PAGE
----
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From Johannes Textor <>
Subject Re: REPOST: Database connection "overload"
Date Wed, 04 Jun 2008 11:42:09 GMT

you should use the power of the finally construct, which is also
available in JS:

function accessDB() {
  try {
    //get connection
    //do stuff...
    //return result
  } catch(e) {
    cocoon.log.error ("Unable to complete function accessDB");
    return null;
  } finally {
    //close connection

The finally block is meant to contain instructions which must *always*
be executed, no matter what happens in the try and catch blocks.
Regardless of that, having hundreds of different places where
connections are opened and closed in flowscript seems like a bad idea.


Derek Hohls schrieb:
> Johannes
> Thanks for the detailed insight into issues.  I had hoped to avoid 
> patching hundreds of functions. but I guess its inevitable.
> Would a function like the following be able to avoid the problem
> I have been having:
> function accessDB() {
>   try {
>     //get connection
>     //do stuff...
>     //close connection
>     //return result
>   } catch(e) {
>     cocoon.log.error ("Unable to complete function accessDB");
>     return null;
>   }
> }
> (I'm not sure how this will ensure the connection is closed?)
> Thanks
> Derek
>>>> On 2008/06/04 at 12:28, in message <>, Johannes
Textor <> wrote:
> Derek Hohls schrieb:
>> Johannes
>> This was my thought too.  I have numerous modules & functions that
>> open (and should close!) connections.  On manual inspection they all
>> seem to be OK, but possibly there is one somewhere which is not correct.
>> Hence my need to try and prevent this; or have the system in some way
>> report exactly when & where this is happening so I can fix the offending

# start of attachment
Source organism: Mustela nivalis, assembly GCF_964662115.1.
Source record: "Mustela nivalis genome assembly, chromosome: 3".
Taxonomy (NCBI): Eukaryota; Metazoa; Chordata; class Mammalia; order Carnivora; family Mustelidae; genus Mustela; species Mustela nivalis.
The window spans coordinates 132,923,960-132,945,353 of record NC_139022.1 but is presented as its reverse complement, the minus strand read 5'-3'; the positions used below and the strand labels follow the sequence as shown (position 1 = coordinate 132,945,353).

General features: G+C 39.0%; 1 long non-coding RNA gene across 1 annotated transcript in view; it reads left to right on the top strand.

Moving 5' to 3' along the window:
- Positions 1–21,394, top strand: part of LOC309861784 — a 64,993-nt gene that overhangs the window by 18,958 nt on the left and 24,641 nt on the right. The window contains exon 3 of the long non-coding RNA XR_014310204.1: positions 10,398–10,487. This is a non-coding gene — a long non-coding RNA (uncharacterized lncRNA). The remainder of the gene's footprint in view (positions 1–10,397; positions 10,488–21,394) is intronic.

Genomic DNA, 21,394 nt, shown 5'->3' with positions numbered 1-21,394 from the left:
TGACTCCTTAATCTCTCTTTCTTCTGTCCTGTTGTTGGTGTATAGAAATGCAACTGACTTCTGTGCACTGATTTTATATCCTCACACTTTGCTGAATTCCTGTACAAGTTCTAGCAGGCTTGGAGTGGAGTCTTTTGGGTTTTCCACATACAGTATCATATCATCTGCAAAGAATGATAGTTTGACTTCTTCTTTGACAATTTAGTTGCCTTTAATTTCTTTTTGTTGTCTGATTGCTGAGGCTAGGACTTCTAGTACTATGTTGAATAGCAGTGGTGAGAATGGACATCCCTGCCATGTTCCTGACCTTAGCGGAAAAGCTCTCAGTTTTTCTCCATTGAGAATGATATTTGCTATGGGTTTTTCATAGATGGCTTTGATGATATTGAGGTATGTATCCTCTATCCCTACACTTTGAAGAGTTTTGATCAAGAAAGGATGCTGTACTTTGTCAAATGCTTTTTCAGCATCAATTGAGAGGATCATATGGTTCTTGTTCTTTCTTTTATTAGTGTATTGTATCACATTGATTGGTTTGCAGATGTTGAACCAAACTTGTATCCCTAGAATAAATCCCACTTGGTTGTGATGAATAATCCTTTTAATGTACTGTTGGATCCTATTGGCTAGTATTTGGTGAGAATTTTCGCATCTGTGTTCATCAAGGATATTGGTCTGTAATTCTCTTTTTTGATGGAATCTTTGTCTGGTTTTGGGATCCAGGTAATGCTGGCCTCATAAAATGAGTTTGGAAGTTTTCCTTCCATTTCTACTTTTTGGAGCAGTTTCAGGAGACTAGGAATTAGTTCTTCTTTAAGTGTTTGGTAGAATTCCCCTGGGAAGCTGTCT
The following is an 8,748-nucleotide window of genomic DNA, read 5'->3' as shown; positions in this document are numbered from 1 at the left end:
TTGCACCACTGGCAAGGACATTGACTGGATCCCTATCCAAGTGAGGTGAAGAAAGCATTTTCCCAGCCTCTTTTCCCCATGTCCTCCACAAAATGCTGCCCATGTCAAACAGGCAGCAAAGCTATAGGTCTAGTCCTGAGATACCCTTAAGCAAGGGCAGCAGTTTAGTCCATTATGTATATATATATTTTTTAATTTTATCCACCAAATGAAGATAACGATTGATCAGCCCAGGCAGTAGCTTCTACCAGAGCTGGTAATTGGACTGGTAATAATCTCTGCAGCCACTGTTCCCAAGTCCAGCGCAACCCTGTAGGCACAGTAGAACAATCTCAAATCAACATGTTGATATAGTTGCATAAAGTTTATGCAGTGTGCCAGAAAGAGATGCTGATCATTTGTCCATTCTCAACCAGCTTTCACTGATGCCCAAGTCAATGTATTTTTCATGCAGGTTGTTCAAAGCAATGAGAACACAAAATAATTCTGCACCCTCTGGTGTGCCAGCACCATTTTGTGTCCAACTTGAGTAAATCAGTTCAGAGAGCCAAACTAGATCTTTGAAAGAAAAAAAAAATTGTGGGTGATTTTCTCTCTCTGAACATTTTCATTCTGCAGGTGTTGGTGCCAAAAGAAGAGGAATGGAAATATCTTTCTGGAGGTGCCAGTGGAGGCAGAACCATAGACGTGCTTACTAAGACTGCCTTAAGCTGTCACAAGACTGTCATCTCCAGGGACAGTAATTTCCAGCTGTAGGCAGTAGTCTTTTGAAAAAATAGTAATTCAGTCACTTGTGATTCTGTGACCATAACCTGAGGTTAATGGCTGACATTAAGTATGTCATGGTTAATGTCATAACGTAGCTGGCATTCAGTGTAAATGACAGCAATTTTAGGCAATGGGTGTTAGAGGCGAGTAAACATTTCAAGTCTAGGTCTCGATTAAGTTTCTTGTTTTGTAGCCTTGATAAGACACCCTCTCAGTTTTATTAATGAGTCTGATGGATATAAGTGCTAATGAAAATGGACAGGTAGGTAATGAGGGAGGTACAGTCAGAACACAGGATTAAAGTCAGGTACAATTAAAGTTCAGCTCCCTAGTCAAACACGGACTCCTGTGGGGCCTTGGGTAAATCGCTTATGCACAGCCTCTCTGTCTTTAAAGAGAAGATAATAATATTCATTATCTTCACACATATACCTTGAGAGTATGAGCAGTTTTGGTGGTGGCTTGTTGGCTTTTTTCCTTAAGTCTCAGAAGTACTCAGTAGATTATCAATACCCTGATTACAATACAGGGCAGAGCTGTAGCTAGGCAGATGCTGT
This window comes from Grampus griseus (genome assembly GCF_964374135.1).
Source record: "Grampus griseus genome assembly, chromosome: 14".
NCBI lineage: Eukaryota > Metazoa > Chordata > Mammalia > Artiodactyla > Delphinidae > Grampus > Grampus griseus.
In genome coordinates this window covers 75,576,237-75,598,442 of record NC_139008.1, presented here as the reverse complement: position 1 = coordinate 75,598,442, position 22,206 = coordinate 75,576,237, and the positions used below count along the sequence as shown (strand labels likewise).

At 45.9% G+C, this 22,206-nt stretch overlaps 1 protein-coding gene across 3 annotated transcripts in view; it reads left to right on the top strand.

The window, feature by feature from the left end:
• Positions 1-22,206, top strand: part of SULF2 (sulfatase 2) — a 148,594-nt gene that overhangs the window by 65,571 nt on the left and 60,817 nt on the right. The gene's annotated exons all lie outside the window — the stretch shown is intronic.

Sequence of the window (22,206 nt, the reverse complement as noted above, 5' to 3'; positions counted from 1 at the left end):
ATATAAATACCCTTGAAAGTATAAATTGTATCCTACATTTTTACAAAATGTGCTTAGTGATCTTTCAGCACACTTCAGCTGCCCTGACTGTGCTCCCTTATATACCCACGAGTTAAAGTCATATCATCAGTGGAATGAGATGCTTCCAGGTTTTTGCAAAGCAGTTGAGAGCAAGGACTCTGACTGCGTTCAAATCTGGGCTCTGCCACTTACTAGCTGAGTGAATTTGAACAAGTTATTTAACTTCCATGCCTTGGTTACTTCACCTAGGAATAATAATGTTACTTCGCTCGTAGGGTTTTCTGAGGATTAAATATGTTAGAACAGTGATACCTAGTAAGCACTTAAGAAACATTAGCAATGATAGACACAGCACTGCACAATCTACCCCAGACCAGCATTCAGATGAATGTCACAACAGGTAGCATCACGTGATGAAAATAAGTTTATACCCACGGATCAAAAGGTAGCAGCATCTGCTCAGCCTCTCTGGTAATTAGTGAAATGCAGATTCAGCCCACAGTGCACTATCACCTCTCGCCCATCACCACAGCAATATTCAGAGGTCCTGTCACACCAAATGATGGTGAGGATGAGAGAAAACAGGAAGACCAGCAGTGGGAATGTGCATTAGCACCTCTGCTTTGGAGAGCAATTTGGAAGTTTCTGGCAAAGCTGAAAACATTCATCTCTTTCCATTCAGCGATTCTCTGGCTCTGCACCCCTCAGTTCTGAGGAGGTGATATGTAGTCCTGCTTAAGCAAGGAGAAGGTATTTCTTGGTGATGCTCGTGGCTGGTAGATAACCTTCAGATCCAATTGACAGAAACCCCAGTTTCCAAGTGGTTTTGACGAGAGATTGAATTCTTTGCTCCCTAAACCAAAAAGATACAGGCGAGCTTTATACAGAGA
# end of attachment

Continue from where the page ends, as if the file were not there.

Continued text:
>> code.   Any ideas on how to do this?
> I am not aware of any method which would allow one to inspect the
> current state of the pool. Perhaps the best way would be to log any
> opening and closing of connections, including the name of the component
> which uses them, and scan the log files for connections which are not
> correctly closed. The problem is in the design itself (opening and
> closing JDBC connections in several places scattered around the
> application) which makes such applications a mess to debug (been through
> it myself).
> A common source for this problem is when error messages get thrown which
> interrupt the execution of the flow script. Unless you use something
> like the OpenSessionInViewFilter which gets rid of this kind of problem,
> in the case of an unexpected error your connections normally remain
> open. This means that after 10 error messages or so your pool is
> exhausted and you're stuck.
> If you are not the kind of Java guy to implement the Open Session in
> View Concept (which should work with JDBC connections too, not just
> Hibernate Sessions), I'd recommend you use the try - catch - finally
> idiom in *every* flowscript function which uses a JDBC connection.
> Regards,
> Johannes

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